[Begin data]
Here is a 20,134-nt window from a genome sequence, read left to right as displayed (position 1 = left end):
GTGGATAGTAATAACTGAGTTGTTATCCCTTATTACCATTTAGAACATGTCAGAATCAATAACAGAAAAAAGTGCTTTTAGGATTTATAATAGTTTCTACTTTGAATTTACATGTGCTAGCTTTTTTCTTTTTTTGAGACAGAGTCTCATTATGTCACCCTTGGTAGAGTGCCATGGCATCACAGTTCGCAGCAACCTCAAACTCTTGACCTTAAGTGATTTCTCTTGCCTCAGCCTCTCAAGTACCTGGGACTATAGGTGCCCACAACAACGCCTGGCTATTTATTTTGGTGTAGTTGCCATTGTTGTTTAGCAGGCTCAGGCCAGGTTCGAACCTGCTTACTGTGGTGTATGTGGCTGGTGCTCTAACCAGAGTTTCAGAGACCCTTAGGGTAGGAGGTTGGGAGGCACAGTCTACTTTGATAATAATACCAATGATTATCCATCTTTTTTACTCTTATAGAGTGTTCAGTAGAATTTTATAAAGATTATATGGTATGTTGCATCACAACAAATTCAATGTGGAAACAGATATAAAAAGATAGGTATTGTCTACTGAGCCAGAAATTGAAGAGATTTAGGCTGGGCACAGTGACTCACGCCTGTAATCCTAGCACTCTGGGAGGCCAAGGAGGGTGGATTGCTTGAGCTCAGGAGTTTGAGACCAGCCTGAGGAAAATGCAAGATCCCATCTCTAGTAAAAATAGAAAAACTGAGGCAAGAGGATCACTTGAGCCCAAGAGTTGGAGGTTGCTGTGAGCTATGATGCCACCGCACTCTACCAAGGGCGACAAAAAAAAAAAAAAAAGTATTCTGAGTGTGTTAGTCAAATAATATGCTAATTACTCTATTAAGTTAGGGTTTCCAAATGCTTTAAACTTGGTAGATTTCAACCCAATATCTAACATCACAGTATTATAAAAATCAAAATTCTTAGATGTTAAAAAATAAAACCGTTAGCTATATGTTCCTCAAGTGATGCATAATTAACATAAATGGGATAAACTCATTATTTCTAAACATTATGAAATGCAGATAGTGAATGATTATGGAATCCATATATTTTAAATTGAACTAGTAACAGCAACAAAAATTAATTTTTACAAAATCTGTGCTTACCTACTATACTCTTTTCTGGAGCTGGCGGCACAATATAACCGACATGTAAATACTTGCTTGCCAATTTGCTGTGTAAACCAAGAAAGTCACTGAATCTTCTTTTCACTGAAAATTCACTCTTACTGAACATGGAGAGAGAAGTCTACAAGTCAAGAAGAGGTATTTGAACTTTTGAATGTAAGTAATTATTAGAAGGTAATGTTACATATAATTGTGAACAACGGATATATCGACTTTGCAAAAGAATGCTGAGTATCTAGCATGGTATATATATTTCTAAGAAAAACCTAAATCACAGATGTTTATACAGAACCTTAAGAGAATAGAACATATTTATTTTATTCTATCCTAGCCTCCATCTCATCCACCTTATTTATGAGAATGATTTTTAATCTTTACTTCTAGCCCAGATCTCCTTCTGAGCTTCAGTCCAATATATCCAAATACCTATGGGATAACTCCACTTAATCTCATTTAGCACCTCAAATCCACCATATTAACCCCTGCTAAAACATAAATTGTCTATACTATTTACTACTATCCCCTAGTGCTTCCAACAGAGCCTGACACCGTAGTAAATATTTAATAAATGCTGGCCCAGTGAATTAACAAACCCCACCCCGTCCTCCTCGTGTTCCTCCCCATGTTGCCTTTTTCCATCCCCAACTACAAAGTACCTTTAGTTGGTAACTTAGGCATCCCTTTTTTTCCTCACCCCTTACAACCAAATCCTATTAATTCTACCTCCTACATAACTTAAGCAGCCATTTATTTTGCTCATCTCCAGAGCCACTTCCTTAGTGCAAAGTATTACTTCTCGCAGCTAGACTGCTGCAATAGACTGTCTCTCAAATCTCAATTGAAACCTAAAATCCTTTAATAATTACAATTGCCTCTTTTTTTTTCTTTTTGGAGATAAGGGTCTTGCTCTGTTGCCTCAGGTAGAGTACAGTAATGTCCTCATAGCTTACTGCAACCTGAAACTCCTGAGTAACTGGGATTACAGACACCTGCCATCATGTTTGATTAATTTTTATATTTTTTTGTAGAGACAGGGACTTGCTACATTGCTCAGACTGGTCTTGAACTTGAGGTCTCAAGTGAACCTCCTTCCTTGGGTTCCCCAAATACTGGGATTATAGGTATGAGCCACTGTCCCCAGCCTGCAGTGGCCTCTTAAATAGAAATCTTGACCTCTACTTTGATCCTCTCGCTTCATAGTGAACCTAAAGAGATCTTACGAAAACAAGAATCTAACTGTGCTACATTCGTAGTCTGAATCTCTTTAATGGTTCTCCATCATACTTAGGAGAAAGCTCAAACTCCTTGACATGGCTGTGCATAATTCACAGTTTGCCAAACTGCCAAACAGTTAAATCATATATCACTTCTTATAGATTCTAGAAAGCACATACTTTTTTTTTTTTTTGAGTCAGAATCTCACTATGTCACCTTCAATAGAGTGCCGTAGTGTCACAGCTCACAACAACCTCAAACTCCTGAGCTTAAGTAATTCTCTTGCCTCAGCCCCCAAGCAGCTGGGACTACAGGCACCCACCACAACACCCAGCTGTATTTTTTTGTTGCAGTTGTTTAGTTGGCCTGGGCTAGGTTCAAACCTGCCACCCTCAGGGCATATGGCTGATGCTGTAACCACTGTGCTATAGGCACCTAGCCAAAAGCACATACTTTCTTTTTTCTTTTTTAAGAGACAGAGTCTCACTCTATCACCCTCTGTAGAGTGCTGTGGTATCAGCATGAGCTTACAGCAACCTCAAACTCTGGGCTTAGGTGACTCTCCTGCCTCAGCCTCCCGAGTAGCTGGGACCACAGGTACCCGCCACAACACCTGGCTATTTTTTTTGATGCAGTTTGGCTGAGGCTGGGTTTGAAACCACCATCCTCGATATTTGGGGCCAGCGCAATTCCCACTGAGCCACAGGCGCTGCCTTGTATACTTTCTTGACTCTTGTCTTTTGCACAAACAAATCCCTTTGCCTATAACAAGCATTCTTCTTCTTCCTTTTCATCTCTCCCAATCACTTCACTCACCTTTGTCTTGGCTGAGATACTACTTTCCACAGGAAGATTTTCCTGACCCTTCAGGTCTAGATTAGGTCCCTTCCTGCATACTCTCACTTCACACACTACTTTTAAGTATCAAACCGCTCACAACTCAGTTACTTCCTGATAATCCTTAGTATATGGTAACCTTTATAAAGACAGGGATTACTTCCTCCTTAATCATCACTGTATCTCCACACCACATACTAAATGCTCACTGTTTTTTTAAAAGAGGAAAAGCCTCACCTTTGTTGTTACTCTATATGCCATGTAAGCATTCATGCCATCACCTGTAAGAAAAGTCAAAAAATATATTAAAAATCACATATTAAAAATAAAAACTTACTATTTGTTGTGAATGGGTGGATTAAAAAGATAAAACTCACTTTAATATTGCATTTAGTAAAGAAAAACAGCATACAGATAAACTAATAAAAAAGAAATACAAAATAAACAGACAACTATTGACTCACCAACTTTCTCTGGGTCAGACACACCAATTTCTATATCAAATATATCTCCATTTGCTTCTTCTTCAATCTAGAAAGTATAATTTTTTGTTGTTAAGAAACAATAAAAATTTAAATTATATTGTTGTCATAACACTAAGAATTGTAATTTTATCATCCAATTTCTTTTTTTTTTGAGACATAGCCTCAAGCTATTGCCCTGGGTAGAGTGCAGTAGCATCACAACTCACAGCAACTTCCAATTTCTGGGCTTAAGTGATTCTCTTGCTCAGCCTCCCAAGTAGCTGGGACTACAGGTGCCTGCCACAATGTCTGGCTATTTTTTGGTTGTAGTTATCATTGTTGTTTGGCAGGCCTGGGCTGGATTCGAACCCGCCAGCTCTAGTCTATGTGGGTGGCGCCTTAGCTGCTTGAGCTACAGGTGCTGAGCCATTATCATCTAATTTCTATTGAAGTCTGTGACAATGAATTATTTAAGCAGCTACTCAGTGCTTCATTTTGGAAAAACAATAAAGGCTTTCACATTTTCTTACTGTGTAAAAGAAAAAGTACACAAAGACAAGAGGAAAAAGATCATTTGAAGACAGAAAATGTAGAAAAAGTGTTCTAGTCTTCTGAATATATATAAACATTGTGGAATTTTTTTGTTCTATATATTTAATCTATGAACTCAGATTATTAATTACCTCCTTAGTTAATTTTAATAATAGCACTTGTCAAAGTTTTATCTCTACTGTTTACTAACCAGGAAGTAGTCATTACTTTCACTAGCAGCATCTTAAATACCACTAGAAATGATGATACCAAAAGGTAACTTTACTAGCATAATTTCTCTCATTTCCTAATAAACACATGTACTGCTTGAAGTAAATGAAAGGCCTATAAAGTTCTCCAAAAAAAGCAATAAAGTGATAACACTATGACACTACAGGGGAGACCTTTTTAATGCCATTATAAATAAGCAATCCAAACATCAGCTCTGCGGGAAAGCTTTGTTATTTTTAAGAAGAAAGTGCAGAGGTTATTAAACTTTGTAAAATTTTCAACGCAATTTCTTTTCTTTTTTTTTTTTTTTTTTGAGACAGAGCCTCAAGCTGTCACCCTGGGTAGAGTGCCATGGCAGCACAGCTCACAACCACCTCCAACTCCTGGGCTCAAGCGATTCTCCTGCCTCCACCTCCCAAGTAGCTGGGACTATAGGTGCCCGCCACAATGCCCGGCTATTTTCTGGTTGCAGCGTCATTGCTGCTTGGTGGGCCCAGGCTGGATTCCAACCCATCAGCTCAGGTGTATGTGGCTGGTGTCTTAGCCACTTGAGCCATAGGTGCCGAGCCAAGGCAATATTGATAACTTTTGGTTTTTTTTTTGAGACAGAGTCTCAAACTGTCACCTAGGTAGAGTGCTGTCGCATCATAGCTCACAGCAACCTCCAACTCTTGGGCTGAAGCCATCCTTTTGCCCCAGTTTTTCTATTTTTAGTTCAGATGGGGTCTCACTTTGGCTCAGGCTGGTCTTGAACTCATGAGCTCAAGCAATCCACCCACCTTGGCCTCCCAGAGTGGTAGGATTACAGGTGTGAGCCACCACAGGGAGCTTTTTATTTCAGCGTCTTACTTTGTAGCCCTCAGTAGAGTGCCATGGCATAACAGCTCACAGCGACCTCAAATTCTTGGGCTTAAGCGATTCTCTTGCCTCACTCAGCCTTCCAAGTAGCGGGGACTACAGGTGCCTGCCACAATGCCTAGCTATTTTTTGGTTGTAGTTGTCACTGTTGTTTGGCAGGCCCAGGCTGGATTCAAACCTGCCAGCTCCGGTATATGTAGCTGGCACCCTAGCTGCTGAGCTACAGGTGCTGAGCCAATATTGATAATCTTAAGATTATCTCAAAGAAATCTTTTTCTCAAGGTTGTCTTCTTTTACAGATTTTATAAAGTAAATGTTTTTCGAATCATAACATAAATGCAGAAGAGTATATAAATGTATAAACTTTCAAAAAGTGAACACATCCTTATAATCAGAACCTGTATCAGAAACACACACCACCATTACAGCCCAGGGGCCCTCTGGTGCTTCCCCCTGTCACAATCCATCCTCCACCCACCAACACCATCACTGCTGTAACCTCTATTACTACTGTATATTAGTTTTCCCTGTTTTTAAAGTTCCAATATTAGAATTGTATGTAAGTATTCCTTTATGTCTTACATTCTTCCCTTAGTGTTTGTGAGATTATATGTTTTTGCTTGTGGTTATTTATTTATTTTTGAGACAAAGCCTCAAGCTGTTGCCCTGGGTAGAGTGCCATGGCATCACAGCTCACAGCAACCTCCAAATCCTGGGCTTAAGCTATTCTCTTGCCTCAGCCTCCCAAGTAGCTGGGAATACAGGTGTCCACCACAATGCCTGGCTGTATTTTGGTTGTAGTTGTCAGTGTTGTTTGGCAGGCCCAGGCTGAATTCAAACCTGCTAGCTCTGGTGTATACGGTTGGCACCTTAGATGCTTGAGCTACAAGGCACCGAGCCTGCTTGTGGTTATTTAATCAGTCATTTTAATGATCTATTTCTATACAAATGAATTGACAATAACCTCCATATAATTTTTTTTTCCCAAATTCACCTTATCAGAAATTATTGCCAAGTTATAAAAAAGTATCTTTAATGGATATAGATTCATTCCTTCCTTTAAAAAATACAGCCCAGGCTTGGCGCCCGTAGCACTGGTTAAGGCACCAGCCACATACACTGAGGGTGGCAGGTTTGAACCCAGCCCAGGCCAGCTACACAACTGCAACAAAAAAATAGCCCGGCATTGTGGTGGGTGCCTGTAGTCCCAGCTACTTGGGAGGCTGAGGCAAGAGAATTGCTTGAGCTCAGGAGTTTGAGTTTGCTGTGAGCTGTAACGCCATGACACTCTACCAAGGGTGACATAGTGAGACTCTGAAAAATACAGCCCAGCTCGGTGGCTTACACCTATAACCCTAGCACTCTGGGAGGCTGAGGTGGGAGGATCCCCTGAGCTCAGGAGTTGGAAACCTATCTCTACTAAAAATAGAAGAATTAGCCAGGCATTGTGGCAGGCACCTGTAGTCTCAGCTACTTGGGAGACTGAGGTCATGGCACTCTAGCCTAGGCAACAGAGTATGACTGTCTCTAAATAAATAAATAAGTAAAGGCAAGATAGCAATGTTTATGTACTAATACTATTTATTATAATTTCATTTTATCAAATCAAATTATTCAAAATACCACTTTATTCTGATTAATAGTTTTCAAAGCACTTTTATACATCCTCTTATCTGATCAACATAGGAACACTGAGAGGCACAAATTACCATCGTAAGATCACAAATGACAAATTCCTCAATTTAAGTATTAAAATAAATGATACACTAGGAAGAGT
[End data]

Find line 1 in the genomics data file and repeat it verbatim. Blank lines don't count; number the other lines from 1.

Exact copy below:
Here is a 20,134-nt window from a genome sequence, read left to right as displayed (position 1 = left end):